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20th Jan 2022

Revealed: Europe's 20 biggest meat and dairy firms' pollution

  • Meat and dairy giants in Europe are planning to offset part of their emissions by transforming animal manure into 'biogas' (Photo: Lukas Budimaier)
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The 20 biggest meat and dairy corporations in Europe are responsible for more greenhouse gas emissions than the Netherlands or Denmark, new research from the Institute for Agriculture and Trade Policy (IATP) found on Monday (13 December).

The report comes ahead of the European Commission's presentation of its carbon farming initiative, which aims to increase the amount of carbon dioxide stored in soil – with the goal to reach climate-neutrality in the land sector by 2035.

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In practice, this means that carbon removals would balance the greenhouse-gas emissions from all land, livestock and fertiliser use.

A draft of the proposal, seen by EUobserver, states that carbon farming would reward farmers for their management or amount of carbon sequestrated, becoming "a new source of income for land managers".

Green groups, however, argued that this is yet another missed opportunity to address the environmental impact of agriculture, since agribusiness like big meat and dairy companies could bypass much-needed emissions cuts in the sector, by offsetting them with carbon farming credits.

"The climate footprint of Europe's big meat and dairy companies rival the fossil-fuel giants yet they continue to operate with impunity," said IATP director Shefali Sharma.

"The European Commission will be handing big meat and dairy corporations an early Christmas present if it throws its weight – and taxpayers' money – behind dubious soil carbon offsets," she added.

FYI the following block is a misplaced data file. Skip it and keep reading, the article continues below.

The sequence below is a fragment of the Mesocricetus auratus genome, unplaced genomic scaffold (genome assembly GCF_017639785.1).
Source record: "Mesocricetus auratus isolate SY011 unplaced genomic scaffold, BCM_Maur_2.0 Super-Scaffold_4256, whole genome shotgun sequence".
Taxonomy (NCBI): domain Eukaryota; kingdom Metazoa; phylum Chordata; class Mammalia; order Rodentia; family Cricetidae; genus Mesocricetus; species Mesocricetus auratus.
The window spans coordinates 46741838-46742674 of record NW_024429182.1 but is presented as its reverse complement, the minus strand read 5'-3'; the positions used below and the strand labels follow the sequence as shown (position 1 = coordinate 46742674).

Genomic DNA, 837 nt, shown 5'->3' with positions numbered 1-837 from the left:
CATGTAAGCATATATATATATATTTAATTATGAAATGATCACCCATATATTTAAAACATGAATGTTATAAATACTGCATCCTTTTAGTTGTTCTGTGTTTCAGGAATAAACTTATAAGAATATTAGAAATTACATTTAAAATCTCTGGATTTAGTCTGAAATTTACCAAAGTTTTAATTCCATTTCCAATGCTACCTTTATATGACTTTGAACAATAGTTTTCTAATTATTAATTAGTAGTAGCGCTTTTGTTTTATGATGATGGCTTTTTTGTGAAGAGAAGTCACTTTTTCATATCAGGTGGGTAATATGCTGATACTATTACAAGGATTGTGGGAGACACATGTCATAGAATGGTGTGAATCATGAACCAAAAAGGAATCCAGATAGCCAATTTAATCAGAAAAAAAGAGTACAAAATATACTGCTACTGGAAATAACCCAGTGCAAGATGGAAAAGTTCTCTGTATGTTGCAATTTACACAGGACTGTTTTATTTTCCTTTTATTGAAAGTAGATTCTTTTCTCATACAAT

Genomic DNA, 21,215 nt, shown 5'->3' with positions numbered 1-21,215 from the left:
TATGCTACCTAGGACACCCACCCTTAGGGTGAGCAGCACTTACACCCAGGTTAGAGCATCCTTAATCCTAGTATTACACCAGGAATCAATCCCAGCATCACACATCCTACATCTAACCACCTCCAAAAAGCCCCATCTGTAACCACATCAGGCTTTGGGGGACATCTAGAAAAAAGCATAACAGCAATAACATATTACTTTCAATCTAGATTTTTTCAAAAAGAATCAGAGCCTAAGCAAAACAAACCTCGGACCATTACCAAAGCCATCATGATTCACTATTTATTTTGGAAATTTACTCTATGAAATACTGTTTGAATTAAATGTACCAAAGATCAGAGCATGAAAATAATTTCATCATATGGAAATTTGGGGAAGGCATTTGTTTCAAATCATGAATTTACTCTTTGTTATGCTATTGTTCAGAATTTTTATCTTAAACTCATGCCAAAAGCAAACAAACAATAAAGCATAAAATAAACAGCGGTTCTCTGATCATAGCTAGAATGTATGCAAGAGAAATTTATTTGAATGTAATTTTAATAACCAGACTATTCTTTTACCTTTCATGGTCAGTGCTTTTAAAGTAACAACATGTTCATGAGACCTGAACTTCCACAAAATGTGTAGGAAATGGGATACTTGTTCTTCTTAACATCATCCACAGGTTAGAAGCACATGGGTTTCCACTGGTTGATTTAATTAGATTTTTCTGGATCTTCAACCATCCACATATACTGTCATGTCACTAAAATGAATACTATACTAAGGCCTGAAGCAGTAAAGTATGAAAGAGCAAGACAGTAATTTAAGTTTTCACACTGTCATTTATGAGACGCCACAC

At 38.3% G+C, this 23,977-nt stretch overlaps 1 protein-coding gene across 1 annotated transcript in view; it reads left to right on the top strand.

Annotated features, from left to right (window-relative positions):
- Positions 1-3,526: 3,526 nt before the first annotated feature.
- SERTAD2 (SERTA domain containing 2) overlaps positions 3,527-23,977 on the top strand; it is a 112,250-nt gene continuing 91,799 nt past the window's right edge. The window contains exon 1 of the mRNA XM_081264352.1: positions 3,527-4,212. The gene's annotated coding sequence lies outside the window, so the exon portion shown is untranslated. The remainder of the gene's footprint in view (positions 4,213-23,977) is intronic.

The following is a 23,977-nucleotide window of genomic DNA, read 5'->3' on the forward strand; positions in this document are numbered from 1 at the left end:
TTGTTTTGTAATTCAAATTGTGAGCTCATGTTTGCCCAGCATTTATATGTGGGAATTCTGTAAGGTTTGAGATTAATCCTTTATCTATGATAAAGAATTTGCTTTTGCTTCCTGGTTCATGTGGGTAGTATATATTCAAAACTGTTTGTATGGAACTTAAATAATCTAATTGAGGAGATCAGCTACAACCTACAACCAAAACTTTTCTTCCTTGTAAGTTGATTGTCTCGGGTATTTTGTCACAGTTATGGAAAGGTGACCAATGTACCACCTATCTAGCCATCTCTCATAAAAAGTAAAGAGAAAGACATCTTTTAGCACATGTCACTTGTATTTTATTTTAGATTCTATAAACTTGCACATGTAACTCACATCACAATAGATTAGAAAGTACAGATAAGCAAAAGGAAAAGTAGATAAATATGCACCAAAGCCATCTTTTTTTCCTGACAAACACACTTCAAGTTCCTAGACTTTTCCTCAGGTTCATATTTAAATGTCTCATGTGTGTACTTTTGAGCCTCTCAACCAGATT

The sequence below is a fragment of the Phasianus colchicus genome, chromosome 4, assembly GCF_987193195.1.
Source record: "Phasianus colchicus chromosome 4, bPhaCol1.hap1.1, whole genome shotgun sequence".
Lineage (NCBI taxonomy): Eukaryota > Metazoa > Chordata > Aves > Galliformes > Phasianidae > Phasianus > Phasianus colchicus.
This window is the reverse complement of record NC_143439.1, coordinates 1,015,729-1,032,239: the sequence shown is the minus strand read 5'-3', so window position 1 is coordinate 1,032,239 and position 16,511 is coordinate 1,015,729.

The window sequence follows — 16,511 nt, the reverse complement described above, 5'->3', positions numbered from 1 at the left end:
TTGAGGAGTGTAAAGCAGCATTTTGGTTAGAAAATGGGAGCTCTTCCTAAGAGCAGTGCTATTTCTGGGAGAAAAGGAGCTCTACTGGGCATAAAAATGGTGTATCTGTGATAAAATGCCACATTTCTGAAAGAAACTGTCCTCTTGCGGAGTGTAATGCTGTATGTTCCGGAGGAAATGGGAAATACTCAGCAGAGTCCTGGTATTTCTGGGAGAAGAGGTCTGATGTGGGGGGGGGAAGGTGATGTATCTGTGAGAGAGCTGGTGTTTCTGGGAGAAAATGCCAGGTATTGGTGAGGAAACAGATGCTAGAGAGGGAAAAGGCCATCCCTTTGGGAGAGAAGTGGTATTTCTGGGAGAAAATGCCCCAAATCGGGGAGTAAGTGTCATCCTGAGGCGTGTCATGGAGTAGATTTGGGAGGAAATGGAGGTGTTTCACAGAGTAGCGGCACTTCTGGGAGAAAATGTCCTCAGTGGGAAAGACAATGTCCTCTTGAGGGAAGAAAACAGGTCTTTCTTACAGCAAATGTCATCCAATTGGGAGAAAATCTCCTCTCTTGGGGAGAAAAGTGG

Experts consider that carbon stored in the soil risks being quickly released into the atmosphere as a result of floods, droughts and fires.

The analysis of the climate targets and plans of the the 20 largest meat and dairy companies revealed that none of them are considering shifting towards agro-ecological farming or reducing the production of meat, the IATP says.

Instead, big corporations like Nestlé, Danish Crown, and Dutch meat processor Vion are planning to offset part of their emissions by transforming animal manure into 'biogas'.

Additionally, the IATP report reveals that the combined emissions of these 20 companies are comparable to nearly all the emissions of Italian oil giant Eni, and equivalent to 60 percent of the emissions of French oil group Total.

It adds that only four out of these 20 companies report emissions from their entire supply chain, and that only a few of them have committed to reducing livestock emissions by 2030 – namely Nestlé, FrieslandCampina and ABP.

"Livestock production is once against the elephant in the room when it comes to agricultural policy," said Celia Nyssen from the European Environmental Bureau.

The farming sector has struggled to reduce emission over the last two decades, with livestock estimated to be responsible for up to 17 percent of the EU's total greenhouse gas emissions.

However, according to the European Environment Agency, current projections only foresee a modest decline, seen as "largely insufficient" to reach climate-neutrality goal by 2050.

The carbon farming initiative is expected to be presented on Tuesday (14 December) as part of the communication on sustainable carbon cycles.

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